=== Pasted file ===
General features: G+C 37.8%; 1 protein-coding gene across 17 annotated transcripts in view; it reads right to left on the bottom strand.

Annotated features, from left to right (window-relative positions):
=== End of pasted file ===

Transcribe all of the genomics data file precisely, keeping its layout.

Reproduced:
General features: G+C 37.8%; 1 protein-coding gene across 17 annotated transcripts in view; it reads right to left on the bottom strand.

Annotated features, from left to right (window-relative positions):